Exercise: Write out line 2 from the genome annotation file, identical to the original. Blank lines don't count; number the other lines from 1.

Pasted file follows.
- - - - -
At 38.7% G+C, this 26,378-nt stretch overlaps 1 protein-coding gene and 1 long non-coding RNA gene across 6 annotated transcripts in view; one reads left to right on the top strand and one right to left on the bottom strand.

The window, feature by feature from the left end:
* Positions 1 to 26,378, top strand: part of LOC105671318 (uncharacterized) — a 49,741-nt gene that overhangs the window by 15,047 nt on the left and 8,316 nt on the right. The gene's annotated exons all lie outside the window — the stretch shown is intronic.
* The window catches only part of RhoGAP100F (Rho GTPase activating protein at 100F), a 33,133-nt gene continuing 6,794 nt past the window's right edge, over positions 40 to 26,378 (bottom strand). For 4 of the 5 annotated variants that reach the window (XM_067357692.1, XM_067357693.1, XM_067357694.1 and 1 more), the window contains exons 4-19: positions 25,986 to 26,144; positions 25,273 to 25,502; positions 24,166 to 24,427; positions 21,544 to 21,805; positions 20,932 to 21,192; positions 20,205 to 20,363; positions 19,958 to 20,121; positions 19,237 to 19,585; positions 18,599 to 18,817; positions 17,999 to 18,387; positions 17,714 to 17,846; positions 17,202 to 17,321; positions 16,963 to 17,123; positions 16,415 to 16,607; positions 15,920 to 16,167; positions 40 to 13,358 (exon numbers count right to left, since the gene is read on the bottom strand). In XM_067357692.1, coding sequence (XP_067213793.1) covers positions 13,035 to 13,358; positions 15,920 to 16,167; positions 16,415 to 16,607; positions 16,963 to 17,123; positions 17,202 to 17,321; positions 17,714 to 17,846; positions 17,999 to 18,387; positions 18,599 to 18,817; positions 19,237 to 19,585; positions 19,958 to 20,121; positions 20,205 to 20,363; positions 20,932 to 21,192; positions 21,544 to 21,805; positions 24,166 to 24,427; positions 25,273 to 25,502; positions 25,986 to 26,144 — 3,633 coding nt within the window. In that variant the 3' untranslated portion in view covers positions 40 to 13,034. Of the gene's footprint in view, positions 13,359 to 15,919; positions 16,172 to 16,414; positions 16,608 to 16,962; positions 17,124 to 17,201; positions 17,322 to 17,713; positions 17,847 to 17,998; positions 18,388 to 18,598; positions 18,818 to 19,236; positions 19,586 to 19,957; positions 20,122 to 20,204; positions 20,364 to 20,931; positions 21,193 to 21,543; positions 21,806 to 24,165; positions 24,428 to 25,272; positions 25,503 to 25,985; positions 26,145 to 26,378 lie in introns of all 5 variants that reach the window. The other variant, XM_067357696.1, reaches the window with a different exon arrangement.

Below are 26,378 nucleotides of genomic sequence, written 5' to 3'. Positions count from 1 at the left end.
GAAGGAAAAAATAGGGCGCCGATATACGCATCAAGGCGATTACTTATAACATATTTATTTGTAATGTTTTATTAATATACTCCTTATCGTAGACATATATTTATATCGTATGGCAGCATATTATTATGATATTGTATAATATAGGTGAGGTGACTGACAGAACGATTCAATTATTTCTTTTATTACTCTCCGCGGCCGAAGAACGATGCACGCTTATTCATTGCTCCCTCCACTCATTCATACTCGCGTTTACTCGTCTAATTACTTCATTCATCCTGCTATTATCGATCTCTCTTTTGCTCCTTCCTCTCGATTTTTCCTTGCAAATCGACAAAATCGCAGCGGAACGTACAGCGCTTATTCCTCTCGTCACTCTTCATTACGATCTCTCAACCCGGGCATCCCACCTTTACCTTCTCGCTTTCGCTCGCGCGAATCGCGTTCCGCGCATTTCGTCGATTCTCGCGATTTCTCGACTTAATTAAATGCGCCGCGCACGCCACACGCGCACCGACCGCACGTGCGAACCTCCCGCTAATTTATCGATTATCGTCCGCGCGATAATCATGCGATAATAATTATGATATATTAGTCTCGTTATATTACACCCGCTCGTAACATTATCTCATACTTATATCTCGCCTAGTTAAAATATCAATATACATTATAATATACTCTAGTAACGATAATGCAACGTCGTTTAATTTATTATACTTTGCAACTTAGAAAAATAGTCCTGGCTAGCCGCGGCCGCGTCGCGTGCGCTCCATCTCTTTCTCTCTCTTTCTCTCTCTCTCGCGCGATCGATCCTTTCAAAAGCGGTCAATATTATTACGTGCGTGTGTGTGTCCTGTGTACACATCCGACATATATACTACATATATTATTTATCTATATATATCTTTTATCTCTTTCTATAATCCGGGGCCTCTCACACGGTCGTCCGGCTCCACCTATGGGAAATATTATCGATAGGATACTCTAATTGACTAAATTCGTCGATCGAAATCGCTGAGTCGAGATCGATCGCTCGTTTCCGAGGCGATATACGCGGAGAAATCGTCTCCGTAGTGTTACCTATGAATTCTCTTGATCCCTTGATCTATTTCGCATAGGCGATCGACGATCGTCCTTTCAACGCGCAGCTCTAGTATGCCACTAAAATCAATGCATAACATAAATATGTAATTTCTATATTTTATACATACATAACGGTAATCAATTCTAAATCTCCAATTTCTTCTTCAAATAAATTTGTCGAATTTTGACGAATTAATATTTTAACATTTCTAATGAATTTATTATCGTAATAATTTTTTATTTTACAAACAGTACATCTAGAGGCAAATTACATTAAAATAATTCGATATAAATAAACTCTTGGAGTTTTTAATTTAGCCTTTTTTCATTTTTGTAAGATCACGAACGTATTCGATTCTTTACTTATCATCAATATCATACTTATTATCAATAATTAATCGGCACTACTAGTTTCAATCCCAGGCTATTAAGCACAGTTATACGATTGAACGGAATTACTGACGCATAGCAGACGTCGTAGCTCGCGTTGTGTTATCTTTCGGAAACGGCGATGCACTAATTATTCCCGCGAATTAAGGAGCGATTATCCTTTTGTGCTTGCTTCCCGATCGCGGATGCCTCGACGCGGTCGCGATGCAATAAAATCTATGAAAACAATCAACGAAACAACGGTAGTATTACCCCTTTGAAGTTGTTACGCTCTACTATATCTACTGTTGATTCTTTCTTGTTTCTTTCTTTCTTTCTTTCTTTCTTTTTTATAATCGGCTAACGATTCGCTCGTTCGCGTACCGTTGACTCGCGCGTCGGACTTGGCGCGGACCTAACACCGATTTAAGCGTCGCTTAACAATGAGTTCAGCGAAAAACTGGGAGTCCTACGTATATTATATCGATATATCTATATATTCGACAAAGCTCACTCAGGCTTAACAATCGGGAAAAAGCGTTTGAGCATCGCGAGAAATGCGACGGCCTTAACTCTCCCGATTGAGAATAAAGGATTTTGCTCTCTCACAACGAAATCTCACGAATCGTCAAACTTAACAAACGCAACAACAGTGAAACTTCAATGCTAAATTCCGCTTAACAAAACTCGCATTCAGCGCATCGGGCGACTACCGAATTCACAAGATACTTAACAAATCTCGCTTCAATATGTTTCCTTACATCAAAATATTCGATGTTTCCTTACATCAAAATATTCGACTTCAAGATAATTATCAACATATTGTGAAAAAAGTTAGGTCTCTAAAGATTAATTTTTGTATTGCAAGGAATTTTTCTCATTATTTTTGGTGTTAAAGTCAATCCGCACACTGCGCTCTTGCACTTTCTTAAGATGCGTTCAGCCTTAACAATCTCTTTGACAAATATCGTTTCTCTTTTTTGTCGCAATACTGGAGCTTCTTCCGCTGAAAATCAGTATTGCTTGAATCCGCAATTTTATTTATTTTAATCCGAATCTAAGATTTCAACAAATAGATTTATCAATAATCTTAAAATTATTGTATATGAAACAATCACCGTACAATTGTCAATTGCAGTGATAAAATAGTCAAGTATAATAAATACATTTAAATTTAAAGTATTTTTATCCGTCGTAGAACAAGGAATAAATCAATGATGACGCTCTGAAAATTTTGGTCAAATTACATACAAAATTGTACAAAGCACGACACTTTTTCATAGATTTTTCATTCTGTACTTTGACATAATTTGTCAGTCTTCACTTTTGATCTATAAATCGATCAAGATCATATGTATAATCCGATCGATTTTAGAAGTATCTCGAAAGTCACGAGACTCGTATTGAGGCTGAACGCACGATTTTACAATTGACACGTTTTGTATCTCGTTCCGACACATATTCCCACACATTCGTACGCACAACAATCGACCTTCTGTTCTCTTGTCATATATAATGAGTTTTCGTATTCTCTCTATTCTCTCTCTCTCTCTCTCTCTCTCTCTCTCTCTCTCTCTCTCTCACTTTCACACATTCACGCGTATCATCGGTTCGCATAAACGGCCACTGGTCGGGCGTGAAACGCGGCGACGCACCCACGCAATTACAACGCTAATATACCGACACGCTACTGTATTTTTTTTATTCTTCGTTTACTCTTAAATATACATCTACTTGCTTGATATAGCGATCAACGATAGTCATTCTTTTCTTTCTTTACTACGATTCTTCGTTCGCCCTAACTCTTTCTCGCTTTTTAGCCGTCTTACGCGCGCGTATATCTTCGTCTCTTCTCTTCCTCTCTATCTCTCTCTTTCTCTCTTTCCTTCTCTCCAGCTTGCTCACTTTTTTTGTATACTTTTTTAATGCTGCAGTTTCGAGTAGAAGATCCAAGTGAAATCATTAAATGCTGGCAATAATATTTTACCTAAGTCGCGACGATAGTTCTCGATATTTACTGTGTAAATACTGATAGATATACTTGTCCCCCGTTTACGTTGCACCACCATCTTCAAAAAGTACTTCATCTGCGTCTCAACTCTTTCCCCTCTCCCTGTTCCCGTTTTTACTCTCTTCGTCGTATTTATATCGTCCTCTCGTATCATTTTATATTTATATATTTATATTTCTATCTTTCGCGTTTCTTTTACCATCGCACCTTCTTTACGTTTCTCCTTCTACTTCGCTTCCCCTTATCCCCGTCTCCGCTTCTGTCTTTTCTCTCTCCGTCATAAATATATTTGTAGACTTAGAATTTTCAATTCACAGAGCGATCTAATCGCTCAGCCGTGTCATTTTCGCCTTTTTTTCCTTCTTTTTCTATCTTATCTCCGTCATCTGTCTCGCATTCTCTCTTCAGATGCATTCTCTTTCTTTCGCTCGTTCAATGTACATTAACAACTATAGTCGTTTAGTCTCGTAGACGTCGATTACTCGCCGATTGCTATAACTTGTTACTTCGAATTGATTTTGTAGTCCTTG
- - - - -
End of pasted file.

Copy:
The window, feature by feature from the left end: